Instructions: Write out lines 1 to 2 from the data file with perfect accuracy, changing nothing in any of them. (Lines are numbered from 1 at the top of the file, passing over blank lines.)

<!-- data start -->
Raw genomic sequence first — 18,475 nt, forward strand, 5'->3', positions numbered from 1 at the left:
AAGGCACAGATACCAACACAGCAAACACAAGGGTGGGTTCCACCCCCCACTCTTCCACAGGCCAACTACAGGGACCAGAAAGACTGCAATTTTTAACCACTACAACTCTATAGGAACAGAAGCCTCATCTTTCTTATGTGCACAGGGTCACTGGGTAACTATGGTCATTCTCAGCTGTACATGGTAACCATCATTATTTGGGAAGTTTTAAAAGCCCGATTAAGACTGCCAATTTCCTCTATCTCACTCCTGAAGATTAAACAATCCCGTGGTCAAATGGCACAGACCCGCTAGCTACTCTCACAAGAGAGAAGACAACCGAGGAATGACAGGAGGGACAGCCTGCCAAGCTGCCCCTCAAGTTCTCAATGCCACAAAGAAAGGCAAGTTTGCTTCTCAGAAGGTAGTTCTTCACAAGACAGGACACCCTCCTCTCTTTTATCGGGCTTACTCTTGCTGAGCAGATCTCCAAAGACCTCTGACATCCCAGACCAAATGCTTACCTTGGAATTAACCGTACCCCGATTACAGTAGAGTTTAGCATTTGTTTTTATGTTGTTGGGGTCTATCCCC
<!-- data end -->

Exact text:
Raw genomic sequence first — 18,475 nt, forward strand, 5'->3', positions numbered from 1 at the left:
AAGGCACAGATACCAACACAGCAAACACAAGGGTGGGTTCCACCCCCCACTCTTCCACAGGCCAACTACAGGGACCAGAAAGACTGCAATTTTTAACCACTACAACTCTATAGGAACAGAAGCCTCATCTTTCTTATGTGCACAGGGTCACTGGGTAACTATGGTCATTCTCAGCTGTACATGGTAACCATCATTATTTGGGAAGTTTTAAAAGCCCGATTAAGACTGCCAATTTCCTCTATCTCACTCCTGAAGATTAAACAATCCCGTGGTCAAATGGCACAGACCCGCTAGCTACTCTCACAAGAGAGAAGACAACCGAGGAATGACAGGAGGGACAGCCTGCCAAGCTGCCCCTCAAGTTCTCAATGCCACAAAGAAAGGCAAGTTTGCTTCTCAGAAGGTAGTTCTTCACAAGACAGGACACCCTCCTCTCTTTTATCGGGCTTACTCTTGCTGAGCAGATCTCCAAAGACCTCTGACATCCCAGACCAAATGCTTACCTTGGAATTAACCGTACCCCGATTACAGTAGAGTTTAGCATTTGTTTTTATGTTGTTGGGGTCTATCCCC